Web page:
Author Topic: Suboptimal code generation?  (Read 497 times)

Offline EAirPeter

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Suboptimal code generation?
« on: November 18, 2020, 05:18:37 AM »
I found a little bit weird to see nasm generate "FF 14 25 xx xx xx xx" for
Code: [Select]
call qword [__imp_SomeExternalFunction]
where cl (from MSVC) gives "FF 15 xx xx xx xx", which is one byte shorter than what nasm generates, and also is what I am expecting.

I looked them up in Intel's manual, and found "14 25" is the "[scaled_index]+disp32" version with scaled_index = 0, while "15" stands for just "+disp32". I believe they are semantically the same. By my intuition, I think the shorter form should be better so I am some how curious why nasm generates the longer form.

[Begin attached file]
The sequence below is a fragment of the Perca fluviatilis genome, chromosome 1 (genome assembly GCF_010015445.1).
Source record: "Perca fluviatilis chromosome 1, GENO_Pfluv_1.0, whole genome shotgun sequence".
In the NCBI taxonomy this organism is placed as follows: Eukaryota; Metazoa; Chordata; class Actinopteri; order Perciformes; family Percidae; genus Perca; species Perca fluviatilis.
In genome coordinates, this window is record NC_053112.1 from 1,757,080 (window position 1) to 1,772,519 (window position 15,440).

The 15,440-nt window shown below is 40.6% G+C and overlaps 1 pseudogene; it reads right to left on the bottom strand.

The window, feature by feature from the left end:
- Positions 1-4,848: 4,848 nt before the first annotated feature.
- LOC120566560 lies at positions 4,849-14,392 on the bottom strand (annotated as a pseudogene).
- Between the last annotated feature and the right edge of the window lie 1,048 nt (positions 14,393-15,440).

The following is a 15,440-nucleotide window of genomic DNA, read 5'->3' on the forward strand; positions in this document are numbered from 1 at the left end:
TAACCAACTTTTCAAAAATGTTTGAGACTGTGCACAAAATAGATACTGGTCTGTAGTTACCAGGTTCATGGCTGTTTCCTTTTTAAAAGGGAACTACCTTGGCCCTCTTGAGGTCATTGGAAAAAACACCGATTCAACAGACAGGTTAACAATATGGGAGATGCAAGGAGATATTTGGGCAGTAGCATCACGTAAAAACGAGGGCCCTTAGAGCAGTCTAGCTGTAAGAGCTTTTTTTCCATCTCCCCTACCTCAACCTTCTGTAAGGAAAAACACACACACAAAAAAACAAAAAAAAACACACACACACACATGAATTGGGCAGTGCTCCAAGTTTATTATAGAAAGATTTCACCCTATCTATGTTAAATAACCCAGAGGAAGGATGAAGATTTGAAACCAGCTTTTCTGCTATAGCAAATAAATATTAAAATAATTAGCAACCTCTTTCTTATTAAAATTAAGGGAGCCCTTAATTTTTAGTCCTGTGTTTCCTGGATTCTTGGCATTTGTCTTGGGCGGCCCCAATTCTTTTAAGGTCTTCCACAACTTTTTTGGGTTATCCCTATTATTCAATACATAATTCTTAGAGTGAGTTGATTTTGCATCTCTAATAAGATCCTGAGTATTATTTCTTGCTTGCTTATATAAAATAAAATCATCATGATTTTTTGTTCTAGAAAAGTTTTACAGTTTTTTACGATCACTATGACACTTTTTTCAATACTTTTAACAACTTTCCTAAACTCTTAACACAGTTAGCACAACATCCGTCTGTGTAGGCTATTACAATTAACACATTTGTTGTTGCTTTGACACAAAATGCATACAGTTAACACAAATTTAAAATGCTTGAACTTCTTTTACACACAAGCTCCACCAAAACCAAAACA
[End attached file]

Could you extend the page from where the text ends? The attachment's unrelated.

Now the question is, is there any intention of generating the 1-byte longer instruction? or it is just a defect?

Another question, how can I force nasm to generate the 2-byte version of indirect near call?
I know you can do this by "db ff 15 xx xx xx xx", but what I want is a more general solution, like telling nasm to choose a specific form of an instruction (opcode, addressing mode, etc).

Note: the example given is obtained on Windows 10 x64, with nasm targeting win64.

Offline fredericopissarra

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Re: Suboptimal code generation?
« Reply #1 on: November 19, 2020, 03:30:14 PM »
Add 'default rel' at the beginning of your code. This will use RIP relative adddressing (the default for C/C++ compilers for x86-64 mode) and the opcode will be what you expect. Or:

Code: [Select]
call qword [rel __imp_SomeExternalFunction]